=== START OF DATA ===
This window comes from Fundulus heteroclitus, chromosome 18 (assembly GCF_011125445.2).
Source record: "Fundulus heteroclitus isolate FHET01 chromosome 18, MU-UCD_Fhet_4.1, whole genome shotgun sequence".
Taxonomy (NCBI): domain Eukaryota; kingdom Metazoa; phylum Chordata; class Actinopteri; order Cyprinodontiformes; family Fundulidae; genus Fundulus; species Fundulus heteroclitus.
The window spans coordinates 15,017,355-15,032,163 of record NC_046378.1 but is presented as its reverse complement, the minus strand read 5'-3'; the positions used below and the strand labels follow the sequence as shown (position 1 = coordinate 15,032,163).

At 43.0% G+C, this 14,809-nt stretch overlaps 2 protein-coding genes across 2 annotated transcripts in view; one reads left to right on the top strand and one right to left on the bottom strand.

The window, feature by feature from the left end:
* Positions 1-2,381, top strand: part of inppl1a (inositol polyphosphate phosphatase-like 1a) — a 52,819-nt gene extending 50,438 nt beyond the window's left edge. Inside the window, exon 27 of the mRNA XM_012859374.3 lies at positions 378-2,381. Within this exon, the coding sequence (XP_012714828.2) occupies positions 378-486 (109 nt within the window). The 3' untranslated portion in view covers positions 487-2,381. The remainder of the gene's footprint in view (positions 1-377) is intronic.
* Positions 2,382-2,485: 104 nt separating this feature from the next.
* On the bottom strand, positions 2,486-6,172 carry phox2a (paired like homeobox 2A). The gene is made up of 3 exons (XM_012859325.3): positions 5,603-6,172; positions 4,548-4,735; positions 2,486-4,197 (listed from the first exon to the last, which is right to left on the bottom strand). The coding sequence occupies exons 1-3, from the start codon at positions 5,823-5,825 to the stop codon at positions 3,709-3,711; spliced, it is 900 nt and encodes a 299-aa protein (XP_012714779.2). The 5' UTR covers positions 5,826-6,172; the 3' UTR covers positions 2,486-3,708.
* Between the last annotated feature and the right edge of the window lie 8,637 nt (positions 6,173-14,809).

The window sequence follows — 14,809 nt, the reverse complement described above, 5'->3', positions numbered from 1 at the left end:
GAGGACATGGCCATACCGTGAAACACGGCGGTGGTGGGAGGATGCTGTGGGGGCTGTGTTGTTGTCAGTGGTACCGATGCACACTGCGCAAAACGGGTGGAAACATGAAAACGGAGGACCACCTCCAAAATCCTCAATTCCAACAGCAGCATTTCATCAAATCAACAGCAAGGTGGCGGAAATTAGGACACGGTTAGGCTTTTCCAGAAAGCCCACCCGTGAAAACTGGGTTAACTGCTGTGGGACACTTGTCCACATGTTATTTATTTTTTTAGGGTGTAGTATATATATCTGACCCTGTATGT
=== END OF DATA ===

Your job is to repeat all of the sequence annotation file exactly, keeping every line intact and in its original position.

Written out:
This window comes from Fundulus heteroclitus, chromosome 18 (assembly GCF_011125445.2).
Source record: "Fundulus heteroclitus isolate FHET01 chromosome 18, MU-UCD_Fhet_4.1, whole genome shotgun sequence".
Taxonomy (NCBI): domain Eukaryota; kingdom Metazoa; phylum Chordata; class Actinopteri; order Cyprinodontiformes; family Fundulidae; genus Fundulus; species Fundulus heteroclitus.
The window spans coordinates 15,017,355-15,032,163 of record NC_046378.1 but is presented as its reverse complement, the minus strand read 5'-3'; the positions used below and the strand labels follow the sequence as shown (position 1 = coordinate 15,032,163).

At 43.0% G+C, this 14,809-nt stretch overlaps 2 protein-coding genes across 2 annotated transcripts in view; one reads left to right on the top strand and one right to left on the bottom strand.

The window, feature by feature from the left end:
* Positions 1-2,381, top strand: part of inppl1a (inositol polyphosphate phosphatase-like 1a) — a 52,819-nt gene extending 50,438 nt beyond the window's left edge. Inside the window, exon 27 of the mRNA XM_012859374.3 lies at positions 378-2,381. Within this exon, the coding sequence (XP_012714828.2) occupies positions 378-486 (109 nt within the window). The 3' untranslated portion in view covers positions 487-2,381. The remainder of the gene's footprint in view (positions 1-377) is intronic.
* Positions 2,382-2,485: 104 nt separating this feature from the next.
* On the bottom strand, positions 2,486-6,172 carry phox2a (paired like homeobox 2A). The gene is made up of 3 exons (XM_012859325.3): positions 5,603-6,172; positions 4,548-4,735; positions 2,486-4,197 (listed from the first exon to the last, which is right to left on the bottom strand). The coding sequence occupies exons 1-3, from the start codon at positions 5,823-5,825 to the stop codon at positions 3,709-3,711; spliced, it is 900 nt and encodes a 299-aa protein (XP_012714779.2). The 5' UTR covers positions 5,826-6,172; the 3' UTR covers positions 2,486-3,708.
* Between the last annotated feature and the right edge of the window lie 8,637 nt (positions 6,173-14,809).

The window sequence follows — 14,809 nt, the reverse complement described above, 5'->3', positions numbered from 1 at the left end:
GAGGACATGGCCATACCGTGAAACACGGCGGTGGTGGGAGGATGCTGTGGGGGCTGTGTTGTTGTCAGTGGTACCGATGCACACTGCGCAAAACGGGTGGAAACATGAAAACGGAGGACCACCTCCAAAATCCTCAATTCCAACAGCAGCATTTCATCAAATCAACAGCAAGGTGGCGGAAATTAGGACACGGTTAGGCTTTTCCAGAAAGCCCACCCGTGAAAACTGGGTTAACTGCTGTGGGACACTTGTCCACATGTTATTTATTTTTTTAGGGTGTAGTATATATATCTGACCCTGTATGT